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Ready News: August 2, 2012

Ready News
August 2, 2012
 

OST/School Collaboration, Achieving Collective Impact, Making Data Fun

 
 

Afterschool Programs Can Find a Place in the 'Common Core'
The expansion of the Common Core State Standards in education opens new doors for out-of-school time (OST) providers to align their work with schools.

So says this new issue brief from the Forum for Youth Investment, The Common Core Standards: What do They Mean for Out-of-School Time? As schools and teachers prepare for the rollout of the standards over the next several years, OST programs are trying to determine what exactly the standards cover and where they fit in implementation.

The report says the standards give the OST field a window to assert itself as a necessary part of children's development and education, with the goal of complementing, supporting and expanding (but not replicating) the core work of schools. The brief describes the Common Core standards, shares examples of OST programs and systems responding to the standards, and recommends ways for how the OST field can think about alignment opportunities.   
 

Achieving Collective Impact: How Partnerships Change Community Outcomes

September 11-13, 2012 

People working to create lasting, community-wide change have a new opportunity for learning the best strategies: The Forum for Youth Investment and United Way Worldwide are presenting a three-day institute designed to accelerate the work of collaborative partnerships.

Achieving Collective Impact: How Partnerships Change Community Outcomes is built around the 10 key steps to achieving measureable outcomes, such as problem analysis, intervention design, implementation, evaluation and improvement. Participants will learn how to take a big picture approach to tackle underlying issues in their communities. See what action planning looks like when many organizations share responsibility for results. 

The institute will be held at United Way Worldwide in Alexandria, Va. Find out more and register here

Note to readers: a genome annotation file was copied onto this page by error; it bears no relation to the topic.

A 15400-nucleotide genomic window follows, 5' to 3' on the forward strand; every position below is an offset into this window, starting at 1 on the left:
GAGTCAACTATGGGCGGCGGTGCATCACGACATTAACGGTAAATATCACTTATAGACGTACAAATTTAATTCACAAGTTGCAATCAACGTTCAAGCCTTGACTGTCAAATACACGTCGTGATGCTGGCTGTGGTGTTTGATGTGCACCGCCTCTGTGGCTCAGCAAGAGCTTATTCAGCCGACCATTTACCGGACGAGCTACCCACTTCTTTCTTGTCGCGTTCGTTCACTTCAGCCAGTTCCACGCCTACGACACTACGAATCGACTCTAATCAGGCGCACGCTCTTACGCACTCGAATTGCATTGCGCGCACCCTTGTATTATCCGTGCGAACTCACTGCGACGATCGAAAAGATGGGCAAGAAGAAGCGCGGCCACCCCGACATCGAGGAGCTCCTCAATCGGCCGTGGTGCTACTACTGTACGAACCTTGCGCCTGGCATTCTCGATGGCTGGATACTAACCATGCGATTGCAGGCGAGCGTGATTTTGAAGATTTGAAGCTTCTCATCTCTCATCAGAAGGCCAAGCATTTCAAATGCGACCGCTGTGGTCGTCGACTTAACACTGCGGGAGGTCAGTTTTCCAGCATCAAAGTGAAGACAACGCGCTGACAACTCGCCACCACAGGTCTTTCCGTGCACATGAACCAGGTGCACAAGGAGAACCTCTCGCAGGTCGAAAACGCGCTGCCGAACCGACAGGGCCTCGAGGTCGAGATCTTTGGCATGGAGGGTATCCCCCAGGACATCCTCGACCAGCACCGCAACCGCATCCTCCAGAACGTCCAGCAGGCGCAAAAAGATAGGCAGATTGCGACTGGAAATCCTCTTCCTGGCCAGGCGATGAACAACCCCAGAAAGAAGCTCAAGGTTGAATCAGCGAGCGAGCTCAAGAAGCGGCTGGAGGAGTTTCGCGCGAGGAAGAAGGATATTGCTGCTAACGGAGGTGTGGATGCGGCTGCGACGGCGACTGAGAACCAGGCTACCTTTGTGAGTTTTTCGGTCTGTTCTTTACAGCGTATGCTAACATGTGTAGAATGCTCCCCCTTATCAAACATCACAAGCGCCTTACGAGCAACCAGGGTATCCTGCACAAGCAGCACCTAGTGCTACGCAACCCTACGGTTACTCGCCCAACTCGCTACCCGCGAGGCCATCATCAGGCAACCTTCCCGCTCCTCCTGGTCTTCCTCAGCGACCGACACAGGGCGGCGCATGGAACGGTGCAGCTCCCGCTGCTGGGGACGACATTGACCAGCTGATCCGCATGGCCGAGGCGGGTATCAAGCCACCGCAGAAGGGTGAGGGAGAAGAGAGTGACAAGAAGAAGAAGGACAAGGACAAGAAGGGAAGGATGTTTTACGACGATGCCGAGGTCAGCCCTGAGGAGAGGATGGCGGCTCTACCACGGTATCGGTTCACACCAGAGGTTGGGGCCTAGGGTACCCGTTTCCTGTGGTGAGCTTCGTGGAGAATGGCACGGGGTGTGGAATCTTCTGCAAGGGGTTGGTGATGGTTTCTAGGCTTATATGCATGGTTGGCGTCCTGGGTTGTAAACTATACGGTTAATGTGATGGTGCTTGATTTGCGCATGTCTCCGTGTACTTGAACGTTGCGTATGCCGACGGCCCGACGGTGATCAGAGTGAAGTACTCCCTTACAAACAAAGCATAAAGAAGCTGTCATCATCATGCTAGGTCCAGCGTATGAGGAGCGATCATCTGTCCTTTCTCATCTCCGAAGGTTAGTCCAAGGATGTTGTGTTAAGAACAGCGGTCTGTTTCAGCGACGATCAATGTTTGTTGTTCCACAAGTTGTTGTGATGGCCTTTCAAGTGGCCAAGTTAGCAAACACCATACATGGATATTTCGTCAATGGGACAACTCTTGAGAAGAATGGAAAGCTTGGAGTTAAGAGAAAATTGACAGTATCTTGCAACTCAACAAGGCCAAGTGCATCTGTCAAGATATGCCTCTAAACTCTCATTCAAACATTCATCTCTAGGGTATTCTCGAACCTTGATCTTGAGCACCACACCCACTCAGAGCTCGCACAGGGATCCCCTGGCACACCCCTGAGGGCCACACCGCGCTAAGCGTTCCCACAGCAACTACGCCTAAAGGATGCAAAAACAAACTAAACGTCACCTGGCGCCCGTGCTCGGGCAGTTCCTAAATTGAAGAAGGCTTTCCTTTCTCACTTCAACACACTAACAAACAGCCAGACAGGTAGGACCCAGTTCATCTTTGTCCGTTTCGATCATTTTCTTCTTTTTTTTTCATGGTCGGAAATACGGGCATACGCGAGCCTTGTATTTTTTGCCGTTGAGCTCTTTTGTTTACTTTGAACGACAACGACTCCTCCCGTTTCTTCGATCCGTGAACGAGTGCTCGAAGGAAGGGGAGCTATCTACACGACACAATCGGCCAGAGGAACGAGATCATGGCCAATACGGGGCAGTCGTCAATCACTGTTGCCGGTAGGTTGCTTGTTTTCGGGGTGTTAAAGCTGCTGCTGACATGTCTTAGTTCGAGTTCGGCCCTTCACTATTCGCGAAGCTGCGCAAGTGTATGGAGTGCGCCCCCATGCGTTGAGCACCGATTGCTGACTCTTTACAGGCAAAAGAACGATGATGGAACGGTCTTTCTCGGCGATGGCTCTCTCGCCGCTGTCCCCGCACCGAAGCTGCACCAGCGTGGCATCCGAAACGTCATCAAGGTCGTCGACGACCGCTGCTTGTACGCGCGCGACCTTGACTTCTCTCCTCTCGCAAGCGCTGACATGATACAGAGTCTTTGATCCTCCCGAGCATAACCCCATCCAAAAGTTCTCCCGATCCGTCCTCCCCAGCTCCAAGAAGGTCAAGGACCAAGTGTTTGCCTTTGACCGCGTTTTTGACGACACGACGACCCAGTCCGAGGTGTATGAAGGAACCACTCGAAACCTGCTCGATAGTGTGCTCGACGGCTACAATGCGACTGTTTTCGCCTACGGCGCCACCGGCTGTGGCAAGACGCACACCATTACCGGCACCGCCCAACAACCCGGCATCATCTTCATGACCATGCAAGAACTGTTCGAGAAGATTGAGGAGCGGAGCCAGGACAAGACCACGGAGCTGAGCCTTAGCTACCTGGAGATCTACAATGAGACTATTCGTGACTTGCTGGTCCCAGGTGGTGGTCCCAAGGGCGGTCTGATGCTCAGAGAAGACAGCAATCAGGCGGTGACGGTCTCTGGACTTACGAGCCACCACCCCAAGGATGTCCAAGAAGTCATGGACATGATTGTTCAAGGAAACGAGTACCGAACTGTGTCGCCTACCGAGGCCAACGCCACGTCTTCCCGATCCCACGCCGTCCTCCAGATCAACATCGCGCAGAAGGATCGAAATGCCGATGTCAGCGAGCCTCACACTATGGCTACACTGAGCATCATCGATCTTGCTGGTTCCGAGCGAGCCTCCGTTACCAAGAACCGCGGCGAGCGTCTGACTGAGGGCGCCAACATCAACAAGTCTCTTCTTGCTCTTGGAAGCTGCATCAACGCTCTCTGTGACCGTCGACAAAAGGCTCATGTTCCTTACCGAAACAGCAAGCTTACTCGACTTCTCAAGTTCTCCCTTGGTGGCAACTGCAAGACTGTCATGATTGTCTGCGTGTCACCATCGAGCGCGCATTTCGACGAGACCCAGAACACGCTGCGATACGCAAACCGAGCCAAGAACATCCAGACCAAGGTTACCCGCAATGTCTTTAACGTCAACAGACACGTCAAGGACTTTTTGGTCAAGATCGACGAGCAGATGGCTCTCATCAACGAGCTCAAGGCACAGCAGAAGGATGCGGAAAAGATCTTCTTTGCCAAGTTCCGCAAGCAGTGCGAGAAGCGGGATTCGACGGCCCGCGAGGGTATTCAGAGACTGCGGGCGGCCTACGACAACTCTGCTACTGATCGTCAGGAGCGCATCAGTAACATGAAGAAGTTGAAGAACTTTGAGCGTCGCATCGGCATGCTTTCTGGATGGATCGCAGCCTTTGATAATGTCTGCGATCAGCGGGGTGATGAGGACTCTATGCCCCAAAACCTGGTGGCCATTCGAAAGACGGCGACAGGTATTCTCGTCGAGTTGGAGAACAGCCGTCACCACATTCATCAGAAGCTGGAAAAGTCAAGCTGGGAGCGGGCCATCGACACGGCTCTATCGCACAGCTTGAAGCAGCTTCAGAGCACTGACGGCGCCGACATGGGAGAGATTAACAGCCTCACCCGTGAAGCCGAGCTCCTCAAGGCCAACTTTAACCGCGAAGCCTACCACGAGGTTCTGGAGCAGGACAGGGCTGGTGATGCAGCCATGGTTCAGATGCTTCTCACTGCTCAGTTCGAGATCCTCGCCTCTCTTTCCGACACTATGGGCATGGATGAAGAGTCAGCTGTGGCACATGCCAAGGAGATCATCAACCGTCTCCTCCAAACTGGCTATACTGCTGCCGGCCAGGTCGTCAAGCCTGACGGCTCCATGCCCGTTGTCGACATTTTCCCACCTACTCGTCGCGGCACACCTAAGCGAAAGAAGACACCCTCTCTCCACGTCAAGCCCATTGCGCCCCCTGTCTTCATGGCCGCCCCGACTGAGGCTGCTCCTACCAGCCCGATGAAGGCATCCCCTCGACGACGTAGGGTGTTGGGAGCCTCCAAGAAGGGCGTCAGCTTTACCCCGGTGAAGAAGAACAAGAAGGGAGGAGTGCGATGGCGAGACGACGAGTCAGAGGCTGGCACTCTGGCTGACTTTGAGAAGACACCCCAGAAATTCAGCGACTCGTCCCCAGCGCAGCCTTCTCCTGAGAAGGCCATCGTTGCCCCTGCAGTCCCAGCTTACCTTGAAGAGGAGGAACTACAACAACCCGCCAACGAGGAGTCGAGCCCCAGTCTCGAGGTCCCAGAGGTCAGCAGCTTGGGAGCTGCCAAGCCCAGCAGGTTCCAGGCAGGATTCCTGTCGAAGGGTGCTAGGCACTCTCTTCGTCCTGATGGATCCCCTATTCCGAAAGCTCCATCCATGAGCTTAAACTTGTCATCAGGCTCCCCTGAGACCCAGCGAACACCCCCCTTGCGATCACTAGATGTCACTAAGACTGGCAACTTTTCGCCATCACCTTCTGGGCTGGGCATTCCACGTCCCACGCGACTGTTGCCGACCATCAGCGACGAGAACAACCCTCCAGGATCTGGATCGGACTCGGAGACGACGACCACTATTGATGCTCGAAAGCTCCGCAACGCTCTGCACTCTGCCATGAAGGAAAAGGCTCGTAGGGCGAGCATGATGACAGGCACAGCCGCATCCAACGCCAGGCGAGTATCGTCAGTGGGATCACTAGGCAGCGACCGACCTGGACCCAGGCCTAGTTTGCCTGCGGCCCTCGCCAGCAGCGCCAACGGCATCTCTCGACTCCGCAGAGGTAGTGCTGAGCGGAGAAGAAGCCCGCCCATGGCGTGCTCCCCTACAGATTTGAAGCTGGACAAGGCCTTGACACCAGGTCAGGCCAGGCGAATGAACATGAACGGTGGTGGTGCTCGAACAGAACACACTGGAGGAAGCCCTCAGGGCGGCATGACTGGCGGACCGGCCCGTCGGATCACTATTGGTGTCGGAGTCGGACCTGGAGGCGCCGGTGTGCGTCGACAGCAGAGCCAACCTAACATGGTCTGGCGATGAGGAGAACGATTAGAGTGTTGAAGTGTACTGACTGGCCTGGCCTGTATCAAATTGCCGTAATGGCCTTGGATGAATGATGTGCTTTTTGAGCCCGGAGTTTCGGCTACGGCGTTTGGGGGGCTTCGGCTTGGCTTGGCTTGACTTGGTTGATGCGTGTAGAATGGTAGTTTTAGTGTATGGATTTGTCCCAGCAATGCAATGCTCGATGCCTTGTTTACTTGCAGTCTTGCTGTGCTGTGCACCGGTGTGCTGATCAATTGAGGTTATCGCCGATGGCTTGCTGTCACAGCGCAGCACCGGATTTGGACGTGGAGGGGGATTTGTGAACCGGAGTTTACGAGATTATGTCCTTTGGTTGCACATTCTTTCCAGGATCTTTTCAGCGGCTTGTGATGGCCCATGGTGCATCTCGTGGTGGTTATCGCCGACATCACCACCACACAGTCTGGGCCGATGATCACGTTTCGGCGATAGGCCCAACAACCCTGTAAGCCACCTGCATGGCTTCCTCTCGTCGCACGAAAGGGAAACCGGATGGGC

Achieving Collective Impact - Next Crucial Steps 
As "collective impact" gains traction, Karen  Pittman writes about the importance of making collaborations stronger and more effective.

"I knew something was up last winter when I received more than 20 e-mails in a span of 48 hours asking if I had read this new article in the Stanford Social Innovation Review."

So recalls the CEO of the Forum for Youth Investment as she starts her new blog about "collective impact" - a concept that's at the core of Ready by 21, and that's catching fire in the areas of youth development, education and community change. Writing for FSG - a nonprofit consultant that is driving the collective impact idea - Karen explains how to use this momentum to take the crucial next step: Make collaborations stronger and more effective.

 

 


Make Data Fun
Do you ever struggle to present data findings in a way that's appealing, maybe even fun? Thought so; that's why SparkAction (a division of the Forum) teamed with the Annie E. Casey Foundation to create the KIDS COUNT Infographics Challenge.

This crowd-sourced competition asks both youth and adults to creatively present the 2012 KIDS COUNT data that matters most to them. Focus on data about your city, your state or an issue area that affects the nation as a whole. Entrants can submit infographics or other visual/multimedia treatments. Prizes will be awarded and winning entries will be shared.

Find out more here.


Boosting Education, Income and Health Through Collective Impact
Community leaders seeking guidance for their collective impact efforts will find plenty in this new United Way Worldwide report, Charting a Course for Change: Advancing Education, Income and Health Through Collective Impact. The report discusses strategies and implementation approaches aligned with United Way's key focus areas.  While geared for a United Way audience, the findings are valuable for all community leaders.